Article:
MPs call for immediate action on plastic packaging
MPs are calling for immediate action to introduce an extended producer responsibility (EPR) regime for packaging following news that Malaysia intends to send back 3,000 tonnes of contaminated waste to developed countries, including the UK.
The Bill on Extended Producer Responsibility (packaging) has been tabled by Anna McMorrin, MP for Cardiff North (see video below), and calls for packaging producers to be responsible for 100 per cent of the costs of collecting, transporting, recycling and responsibly disposing of the packaging products that they produce at their end of life.
Based on the ‘polluter pays’ principle, McMorrin’s proposal is largely in line with the government’s proposed definition of ‘full net cost’ in its consultation document on reforming the UK packaging producer responsibility system, which closed on 13 May.
McMorrin’s bill also proposes the creation of a single, not-for-profit Producer Responsibility Organisation to ‘oversee compliance of all packaging producers’, ‘report on that compliance’ and ‘issue certificates of producer responsibility to packaging producers that have met specified requirements’. These specified requirements could include designing packaging for recyclability, improving the labelling of packaging, participating in activities such as a deposit return scheme for beverage containers, or participating in public communications campaigns on packaging waste.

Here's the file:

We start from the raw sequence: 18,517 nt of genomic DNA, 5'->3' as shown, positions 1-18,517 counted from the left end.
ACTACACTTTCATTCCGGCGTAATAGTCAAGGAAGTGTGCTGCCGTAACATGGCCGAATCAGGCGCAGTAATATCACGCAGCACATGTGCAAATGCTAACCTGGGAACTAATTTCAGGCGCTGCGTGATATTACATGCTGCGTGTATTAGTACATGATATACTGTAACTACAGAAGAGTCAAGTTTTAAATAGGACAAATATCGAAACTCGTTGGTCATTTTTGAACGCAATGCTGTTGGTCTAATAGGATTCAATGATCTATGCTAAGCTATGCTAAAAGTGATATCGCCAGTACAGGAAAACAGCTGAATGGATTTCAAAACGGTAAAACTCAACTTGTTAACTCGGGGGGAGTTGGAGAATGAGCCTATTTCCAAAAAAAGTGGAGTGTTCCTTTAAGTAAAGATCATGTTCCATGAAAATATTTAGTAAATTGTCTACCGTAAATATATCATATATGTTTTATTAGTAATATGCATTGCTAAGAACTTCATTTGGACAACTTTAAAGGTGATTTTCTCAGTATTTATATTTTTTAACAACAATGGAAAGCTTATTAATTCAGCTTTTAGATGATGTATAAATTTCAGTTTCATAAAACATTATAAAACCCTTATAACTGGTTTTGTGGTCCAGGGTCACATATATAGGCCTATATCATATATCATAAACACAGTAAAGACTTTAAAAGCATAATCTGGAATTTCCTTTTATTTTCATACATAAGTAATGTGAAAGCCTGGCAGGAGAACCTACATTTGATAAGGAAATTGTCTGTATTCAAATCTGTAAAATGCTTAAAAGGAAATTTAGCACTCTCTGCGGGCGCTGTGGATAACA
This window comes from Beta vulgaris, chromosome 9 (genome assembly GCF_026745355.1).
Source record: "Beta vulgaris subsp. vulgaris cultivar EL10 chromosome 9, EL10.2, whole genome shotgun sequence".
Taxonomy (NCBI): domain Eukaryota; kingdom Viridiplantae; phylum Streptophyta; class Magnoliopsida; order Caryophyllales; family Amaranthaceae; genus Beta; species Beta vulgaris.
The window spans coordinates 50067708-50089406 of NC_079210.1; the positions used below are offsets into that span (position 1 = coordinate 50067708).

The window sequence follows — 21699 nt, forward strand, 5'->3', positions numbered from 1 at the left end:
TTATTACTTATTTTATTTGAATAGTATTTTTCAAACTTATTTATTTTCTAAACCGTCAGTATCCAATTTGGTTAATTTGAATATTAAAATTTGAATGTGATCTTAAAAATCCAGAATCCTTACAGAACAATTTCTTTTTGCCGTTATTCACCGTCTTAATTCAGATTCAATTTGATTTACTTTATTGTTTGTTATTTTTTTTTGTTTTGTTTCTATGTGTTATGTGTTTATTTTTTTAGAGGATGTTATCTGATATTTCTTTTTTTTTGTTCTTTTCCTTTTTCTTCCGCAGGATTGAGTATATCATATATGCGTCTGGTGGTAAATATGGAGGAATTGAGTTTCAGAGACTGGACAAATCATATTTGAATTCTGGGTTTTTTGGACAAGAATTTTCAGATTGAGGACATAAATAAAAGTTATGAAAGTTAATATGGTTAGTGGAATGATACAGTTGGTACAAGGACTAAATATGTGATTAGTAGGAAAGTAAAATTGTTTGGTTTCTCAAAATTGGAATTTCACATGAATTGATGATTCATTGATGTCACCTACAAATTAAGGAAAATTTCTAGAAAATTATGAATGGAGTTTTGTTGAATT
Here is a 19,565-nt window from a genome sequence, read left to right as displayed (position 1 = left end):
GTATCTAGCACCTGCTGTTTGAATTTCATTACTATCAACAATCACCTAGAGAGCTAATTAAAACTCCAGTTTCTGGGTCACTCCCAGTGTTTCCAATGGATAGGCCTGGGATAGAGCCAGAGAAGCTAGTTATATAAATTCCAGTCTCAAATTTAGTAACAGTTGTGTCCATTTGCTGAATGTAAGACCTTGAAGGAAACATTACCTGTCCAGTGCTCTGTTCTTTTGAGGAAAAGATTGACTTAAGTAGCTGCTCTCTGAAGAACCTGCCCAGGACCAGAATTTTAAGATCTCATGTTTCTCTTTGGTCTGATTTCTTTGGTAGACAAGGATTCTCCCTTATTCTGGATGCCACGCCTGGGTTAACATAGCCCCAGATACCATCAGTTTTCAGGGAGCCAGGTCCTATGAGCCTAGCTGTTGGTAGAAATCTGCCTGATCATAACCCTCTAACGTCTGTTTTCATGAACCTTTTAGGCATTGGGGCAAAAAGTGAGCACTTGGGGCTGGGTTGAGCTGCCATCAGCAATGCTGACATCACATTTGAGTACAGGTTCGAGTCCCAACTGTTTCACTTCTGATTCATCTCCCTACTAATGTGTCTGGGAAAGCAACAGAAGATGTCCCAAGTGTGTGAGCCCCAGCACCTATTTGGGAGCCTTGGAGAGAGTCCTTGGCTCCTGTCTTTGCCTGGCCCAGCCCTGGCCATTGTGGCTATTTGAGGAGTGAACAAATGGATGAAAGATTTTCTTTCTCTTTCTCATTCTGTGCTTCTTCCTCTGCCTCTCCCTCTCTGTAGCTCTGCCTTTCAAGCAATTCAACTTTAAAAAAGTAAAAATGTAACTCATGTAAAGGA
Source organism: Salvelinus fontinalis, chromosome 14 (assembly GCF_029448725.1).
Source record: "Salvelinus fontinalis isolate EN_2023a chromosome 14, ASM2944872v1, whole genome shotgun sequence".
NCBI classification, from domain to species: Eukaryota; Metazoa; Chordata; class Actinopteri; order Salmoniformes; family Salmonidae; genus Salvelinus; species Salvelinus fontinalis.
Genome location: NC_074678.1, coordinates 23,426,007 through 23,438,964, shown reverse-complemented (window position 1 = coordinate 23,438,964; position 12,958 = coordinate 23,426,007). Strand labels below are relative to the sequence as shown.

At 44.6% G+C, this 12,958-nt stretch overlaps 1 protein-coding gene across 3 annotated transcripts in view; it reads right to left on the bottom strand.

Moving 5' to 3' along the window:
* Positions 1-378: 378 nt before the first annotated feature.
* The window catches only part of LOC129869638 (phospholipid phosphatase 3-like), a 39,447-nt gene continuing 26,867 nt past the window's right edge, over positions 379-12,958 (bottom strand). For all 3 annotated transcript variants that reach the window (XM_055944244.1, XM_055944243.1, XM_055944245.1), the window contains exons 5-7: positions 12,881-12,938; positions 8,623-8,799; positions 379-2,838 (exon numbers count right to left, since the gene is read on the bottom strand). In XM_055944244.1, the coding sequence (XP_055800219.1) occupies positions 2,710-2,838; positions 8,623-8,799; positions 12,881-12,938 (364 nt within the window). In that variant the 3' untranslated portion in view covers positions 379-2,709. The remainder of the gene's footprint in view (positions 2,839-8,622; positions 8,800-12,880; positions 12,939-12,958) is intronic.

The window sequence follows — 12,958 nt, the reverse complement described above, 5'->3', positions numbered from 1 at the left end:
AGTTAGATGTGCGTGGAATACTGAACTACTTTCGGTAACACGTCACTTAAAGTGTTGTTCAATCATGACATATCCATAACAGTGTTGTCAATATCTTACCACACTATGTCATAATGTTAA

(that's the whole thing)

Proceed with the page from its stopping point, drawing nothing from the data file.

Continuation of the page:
The bill has gained support from MPs including Chair of Parliament’s Environmental Audit Committee Mary Creagh and former Conservative candidate for Mayor of London Zac Goldsmith, while Friends of the Earth and retailer Iceland Foods have also given their backing to the bill.
Commenting on the bill, McMorrin said: “The UK waste system is not fit for purpose. This piecemeal and disjointed process sees a few large companies benefit and masses of waste shipped overseas out of sight and dumped into our oceans. It is unacceptable that countries such as Malaysia are saddled with plastics waste produced here in Wales. We must quickly take action to fundamentally reform our failing waste system. In the battle against plastics waste, more drastic action must be taken to tackle the damage that non-degradable waste in doing to the environment.”
The question of the UK’s plastic packaging producer has come under increased scrutiny in recent times, with export routes for plastic waste especially closing down since China’s decision to restrict imports of 24 grades of solid waste at the start of 2018. This is particularly troubling for the UK Packaging Recovery Note system, which obligates that packaging companies demonstrate that the packaging it places on the market has been recycled, as around half of the packaging counted as having been recycling through the system came through exports. The problem with this is that the packaging is counted as having been recycled once it is shipped, rather than when it is received by an appropriate facility in the receiving country, meaning much of the packaging exported for recycling may not actually be being recycled.
Last week, the Malaysian Environment Minister announced that 3,000 tonnes of contaminated waste would be sent back to developed countries, including the UK, after 60 containers were found to have been smuggled into illegal processing facilities in the country.
MPs have previously called to ban the export of plastic waste to developing countries – an Early Day Motion on the matter was signed by 35 MPs in February – while plastic waste has been added to the list of wastes subject to controls under the Basel Convention, an agreement that controls the international movement of hazardous wastes.
The Coalition of Support for the Bill on Extended Producer Responsibility (packaging) includes:
- Mary Creagh MP
- Zac Goldsmith MP
- Kerry McCarthy MP
- John McNally MP
- Alex Sobel MP
- Matt Western MP
- Ben Lake MP
- Liz Saville Roberts MP
- Barry Sheerman MP